In my recent interview with Jim Koch , founder of Samuel Adams (Boston Beer Company), he reflected on the traditional philanthropic activities of his company and peers. What he saw was uninspiring. Companies were simply taking money from their pocket and putting it into the pocket of their favorite charity. There was no value creation.
After this epiphany, Koch partnered with a strategic philanthropy-consulting firm and in 2008, he launched a program called Samuel Adams Brewing the American Dream . Rather than give money to nonprofit organizations, this program makes small business loans to small food, beverage, and hospitality businesses in South Boston, and couples them with pro bono coaching, mentoring, and assistance from his team.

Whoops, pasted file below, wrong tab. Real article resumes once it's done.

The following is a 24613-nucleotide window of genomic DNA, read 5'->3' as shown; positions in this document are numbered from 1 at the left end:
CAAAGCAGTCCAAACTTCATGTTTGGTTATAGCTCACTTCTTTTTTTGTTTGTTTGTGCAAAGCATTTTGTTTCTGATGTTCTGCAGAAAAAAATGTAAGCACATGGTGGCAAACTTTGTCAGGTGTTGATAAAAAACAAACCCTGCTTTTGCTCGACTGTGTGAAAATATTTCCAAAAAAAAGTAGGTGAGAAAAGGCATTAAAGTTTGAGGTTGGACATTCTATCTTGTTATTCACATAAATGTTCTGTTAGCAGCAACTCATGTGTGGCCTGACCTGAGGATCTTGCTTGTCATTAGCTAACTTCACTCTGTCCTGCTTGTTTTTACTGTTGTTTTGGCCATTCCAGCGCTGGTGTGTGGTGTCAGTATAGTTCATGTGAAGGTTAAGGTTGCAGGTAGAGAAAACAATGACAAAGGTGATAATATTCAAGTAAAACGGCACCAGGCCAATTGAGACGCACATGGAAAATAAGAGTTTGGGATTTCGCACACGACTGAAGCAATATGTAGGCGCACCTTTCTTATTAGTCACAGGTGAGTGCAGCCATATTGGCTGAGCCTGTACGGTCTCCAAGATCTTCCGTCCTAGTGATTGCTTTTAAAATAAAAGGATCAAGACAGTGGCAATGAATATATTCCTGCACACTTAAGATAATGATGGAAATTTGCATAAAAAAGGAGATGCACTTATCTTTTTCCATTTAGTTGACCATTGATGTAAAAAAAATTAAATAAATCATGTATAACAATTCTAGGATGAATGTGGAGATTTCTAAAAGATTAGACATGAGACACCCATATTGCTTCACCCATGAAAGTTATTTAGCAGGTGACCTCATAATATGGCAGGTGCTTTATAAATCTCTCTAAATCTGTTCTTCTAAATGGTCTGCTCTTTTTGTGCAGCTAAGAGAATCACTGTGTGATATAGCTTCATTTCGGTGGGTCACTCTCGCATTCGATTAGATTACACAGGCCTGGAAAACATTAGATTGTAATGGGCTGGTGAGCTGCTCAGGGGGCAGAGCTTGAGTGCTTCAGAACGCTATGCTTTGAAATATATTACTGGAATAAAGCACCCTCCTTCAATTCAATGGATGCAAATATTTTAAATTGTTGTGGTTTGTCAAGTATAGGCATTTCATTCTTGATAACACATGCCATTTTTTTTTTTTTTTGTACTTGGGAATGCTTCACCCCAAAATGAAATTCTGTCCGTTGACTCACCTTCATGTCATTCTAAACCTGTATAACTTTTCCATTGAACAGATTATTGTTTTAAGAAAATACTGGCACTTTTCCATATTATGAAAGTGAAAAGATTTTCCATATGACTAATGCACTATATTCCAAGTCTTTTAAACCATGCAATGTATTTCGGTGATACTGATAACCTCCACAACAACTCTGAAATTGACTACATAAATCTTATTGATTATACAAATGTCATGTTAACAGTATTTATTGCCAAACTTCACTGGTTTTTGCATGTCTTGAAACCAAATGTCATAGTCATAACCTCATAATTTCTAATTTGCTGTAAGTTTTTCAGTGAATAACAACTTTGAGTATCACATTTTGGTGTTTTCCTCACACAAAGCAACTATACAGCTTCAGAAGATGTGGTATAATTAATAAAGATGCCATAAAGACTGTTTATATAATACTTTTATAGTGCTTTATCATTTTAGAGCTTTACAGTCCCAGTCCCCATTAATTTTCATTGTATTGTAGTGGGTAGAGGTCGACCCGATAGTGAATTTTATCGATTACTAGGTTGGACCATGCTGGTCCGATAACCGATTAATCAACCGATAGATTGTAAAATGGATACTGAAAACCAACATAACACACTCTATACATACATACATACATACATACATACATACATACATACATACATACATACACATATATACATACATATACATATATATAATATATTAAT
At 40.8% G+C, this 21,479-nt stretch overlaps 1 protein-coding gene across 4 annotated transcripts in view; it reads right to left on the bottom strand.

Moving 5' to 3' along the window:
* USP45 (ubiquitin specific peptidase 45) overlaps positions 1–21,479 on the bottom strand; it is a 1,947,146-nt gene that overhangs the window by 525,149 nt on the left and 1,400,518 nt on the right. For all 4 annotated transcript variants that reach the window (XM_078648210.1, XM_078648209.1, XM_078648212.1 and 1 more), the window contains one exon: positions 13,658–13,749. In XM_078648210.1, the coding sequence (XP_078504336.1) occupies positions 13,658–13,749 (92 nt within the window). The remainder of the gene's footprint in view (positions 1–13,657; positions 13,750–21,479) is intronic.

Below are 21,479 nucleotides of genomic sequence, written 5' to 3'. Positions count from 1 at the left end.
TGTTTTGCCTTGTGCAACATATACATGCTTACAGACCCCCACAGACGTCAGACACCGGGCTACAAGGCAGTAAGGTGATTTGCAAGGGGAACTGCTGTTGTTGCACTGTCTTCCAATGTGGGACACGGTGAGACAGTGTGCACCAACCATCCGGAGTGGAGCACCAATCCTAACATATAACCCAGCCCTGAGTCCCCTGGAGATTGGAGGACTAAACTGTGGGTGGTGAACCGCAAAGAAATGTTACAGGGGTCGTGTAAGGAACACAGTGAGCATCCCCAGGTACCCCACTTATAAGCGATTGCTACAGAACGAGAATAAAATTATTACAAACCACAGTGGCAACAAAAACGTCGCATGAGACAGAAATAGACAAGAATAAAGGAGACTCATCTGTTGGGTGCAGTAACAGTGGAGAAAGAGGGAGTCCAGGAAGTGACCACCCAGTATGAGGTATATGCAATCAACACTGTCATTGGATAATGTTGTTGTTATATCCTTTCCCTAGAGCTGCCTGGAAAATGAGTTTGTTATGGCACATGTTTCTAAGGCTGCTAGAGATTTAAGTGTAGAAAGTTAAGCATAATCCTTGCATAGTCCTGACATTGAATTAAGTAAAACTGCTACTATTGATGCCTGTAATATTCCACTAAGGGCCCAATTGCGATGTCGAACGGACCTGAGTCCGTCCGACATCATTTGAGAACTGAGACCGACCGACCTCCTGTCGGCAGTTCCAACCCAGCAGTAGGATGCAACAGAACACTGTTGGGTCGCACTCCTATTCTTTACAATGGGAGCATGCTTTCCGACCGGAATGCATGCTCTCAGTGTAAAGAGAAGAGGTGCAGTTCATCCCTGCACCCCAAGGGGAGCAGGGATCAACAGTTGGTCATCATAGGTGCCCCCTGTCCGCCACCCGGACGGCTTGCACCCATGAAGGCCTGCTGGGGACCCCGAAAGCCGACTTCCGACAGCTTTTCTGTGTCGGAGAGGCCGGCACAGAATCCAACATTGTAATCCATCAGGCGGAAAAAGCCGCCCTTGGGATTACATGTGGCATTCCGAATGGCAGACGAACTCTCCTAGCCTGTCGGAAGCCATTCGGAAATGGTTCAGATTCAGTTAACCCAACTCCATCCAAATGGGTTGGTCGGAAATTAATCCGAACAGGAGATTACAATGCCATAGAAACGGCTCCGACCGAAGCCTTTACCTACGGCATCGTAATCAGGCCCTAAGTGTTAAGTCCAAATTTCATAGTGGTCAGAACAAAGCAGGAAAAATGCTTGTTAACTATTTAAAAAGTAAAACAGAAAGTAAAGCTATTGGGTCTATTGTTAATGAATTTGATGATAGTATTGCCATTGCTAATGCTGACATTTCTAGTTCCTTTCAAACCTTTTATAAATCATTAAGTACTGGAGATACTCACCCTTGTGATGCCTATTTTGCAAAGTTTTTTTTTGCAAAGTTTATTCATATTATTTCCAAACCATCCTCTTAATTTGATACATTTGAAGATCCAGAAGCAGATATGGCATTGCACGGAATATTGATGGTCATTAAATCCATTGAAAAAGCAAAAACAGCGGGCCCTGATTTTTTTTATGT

He hopes that by supporting small businesses instead of nonprofits, he can create jobs in the community, and real long-term economic and social value in South Boston.
Here’s the rub. While job creation is important, there is a much greater need for employee creation. By 2016, four out of ten jobs will require advanced education or training, and many hiring managers are finding that the talent they need is hard to find.
If we want to see more Americans gainfully employed–not in jobs, but with living-wage careers–we need to invest more in the nonprofit sector and in government programs. While these investments don’t create the short-term gains that business leaders have been trained to seek, they are what will matter at the end of the day. They will create the supply of talent needed for our economy and society to thrive.